How an Un-deflagrated Flare Deployed from a Military Aircraft Caused a 50% TBSA Burn Injury

Marc R. Matthews1*, John Davis1, Brian S. Yoon2, Paula A. Walker3, Kevin N. Foster3, Daniel M. Caruso1 and Patrick H. David4

1Department of Surgery, Maricopa Integrated Health System, Phoenix, Arizona, USA

2Department of Surgery, William Beaumont Army Medical Center, El Paso, Texas, USA

3Department of Surgery, Arizona Burn Center Maricopa Integrated Health System, Phoenix, Arizona, USA

4Department of Anaesthesiology, Maricopa Integrated Health System, Phoenix, Arizona, USA

*Corresponding Author:
Marc R. Matthews
Department of Surgery, Maricopa Integrated Health System
Phoenix, Arizona, USA
Tel: 602-344-5624
Fax: 602-344-5705
E-mail: [email protected]

Received date: May 09, 2017; Accepted date: May 15, 2017; Published date: May 22, 2017

Citation: Matthews MR, Davis J, Yoon BS, Walker PA, Foster KN, et al. (2017) How an Un-deflagrated Flare Deployed from a Military Aircraft Caused a 50% TBSA Burn Injury. Trauma Acute Care 2:44. doi:10.21767/2476-2105.100044

Copyright: © 2017 Matthews MR, et al. This is an open-access article distributed under the terms of the Creative Commons Attribution License, which permits unrestricted use, distribution, and reproduction in any medium, provided the original author and source are credited.

 
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Abstract

Background: Aerial, infrared countermeasure flares are used by United States Air Force aircraft to lure a live, heatseeking “surface to air” or “air to air” missile as a diversionary tactic to help evade destruction. Unfortunately, an unquantifiable amount of such flares do not deflagrate (ignite) but fall to the ground. They can then be triggered to deflagrate by the subsequent handling of the device. This case report describes an un-deflagrated flare that was triggered by an unsuspecting civilian. The countermeasure flare reached a temperature of 3,400 degrees Fahrenheit, igniting the civilian’s clothes and causing severe burns that subsequently required burn center admission and treatment.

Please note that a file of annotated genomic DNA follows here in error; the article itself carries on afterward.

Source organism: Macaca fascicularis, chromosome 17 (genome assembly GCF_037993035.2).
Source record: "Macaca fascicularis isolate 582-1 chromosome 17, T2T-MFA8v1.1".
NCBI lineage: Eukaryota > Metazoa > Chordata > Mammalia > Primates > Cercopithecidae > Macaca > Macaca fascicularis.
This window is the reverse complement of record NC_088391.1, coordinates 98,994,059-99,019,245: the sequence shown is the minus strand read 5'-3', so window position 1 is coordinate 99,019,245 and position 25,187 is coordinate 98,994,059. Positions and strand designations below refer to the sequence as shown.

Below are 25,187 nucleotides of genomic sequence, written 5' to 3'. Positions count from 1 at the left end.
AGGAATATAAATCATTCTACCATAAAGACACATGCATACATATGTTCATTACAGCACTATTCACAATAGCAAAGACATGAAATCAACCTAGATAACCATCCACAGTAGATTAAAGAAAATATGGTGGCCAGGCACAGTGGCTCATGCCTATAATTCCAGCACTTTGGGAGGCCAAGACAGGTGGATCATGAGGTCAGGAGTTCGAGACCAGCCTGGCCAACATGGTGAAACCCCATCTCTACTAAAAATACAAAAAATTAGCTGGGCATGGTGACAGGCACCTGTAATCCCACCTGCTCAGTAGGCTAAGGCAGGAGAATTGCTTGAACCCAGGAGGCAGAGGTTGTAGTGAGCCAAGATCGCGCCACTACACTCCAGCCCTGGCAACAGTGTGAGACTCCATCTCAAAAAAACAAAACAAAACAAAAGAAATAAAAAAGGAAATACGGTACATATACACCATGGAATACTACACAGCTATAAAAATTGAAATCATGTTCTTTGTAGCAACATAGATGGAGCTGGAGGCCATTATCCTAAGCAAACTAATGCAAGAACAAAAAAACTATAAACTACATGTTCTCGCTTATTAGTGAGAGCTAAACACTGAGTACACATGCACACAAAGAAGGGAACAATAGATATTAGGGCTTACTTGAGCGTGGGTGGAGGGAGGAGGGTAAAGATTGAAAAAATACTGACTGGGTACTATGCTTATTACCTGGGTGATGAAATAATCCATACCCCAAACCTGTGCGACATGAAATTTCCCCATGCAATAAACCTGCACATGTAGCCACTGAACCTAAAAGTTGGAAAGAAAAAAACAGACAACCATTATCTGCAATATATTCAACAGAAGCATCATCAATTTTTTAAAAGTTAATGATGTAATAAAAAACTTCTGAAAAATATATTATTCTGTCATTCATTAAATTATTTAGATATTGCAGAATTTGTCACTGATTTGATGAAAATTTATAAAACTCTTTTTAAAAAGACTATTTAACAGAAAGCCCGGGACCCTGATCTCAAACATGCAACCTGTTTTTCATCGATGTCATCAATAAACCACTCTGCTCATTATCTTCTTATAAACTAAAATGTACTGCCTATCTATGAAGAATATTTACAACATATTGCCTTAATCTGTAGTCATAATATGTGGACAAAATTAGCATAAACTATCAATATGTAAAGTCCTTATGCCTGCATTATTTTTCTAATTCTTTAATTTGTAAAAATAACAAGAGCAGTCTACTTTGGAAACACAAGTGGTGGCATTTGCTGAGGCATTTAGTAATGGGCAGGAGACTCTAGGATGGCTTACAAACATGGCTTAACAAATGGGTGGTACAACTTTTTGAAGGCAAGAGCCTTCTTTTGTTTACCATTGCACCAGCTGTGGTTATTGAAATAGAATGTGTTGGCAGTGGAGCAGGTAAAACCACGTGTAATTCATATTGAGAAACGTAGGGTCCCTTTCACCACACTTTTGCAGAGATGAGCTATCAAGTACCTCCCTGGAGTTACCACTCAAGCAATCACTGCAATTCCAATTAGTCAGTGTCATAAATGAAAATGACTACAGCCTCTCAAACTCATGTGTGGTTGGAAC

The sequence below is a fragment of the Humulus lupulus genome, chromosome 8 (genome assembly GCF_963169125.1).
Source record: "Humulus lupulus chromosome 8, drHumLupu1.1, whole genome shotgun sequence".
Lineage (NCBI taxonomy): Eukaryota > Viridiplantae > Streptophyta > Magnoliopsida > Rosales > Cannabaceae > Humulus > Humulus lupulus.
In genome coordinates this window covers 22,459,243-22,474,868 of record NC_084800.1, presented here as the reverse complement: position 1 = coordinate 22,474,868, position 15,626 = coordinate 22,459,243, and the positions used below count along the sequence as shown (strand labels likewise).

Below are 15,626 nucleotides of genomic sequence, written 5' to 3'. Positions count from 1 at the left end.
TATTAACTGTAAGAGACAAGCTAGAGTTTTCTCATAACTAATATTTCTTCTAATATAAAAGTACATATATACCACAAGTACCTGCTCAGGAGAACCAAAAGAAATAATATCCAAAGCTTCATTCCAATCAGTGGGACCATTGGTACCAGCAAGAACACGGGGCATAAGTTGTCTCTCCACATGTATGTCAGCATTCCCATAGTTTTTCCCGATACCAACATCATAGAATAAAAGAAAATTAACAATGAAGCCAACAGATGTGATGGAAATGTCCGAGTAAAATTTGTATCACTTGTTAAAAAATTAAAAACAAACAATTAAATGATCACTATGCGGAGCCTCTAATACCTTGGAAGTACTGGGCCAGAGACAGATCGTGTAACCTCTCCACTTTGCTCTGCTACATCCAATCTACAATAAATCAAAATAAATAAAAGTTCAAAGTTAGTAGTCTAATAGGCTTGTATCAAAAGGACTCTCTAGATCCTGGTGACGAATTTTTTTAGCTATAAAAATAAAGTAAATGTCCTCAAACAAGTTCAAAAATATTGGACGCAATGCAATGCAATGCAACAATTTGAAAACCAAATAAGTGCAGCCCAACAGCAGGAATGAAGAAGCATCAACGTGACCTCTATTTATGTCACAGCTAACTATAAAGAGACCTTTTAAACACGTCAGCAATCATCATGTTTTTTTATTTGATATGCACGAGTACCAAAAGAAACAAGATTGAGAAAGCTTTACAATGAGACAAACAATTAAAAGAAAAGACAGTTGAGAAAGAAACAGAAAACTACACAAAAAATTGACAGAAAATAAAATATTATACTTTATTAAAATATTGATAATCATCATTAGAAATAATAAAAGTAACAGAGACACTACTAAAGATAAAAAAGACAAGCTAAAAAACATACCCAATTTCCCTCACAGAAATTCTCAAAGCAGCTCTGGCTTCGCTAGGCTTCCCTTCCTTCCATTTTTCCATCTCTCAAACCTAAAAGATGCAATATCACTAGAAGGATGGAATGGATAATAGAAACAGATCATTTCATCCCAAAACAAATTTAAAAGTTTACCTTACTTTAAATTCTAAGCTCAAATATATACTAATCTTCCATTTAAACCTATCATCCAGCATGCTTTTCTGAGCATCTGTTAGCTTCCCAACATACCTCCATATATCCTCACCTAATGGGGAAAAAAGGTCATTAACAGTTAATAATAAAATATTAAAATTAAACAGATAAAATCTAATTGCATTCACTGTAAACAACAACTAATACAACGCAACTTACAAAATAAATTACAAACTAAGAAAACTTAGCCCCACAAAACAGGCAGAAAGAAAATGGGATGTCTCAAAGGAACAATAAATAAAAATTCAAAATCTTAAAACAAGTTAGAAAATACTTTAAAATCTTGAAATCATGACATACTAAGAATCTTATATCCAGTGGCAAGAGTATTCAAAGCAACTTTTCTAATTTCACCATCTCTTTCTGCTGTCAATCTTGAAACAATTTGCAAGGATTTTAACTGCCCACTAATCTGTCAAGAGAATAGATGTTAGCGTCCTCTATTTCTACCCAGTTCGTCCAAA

Case Report: A 50 year-old female living near a USAF bombing test range inadvertently “picked up” a metallic desert object. There was a subsequent deflagration of the flare burning the patient over 49% of her body. She was transported to the burn center. She underwent seven major operative skin excisions for her third degree burns, followed by subsequent wound closure with skin grafting. After being admitted for over fifty days she was discharged.

Discussion: The total burden of unexploded ordinance around the world is very large. While infrared countermeasure flares were designed to have an overall reliability greater than 96.25%, testing has shown that its reliability appears to be much closer to 99%. Handling an un-deflagrated flare is hazardous and must not be attempted. If any such ordinance is found, the individual should leave the ordnance in place and notify the local authorities.

Keywords

Countermeasure flare; MJU-7A/B flare; Infrared flare; Burn injury; Deflagrate; Un-deflagrated; Explosive Ordinance Disposal; Office of special investigation; United States Air Force; Pyrophoric; Pyrotechnic; Unexploded ordinance; Bombing range

Introduction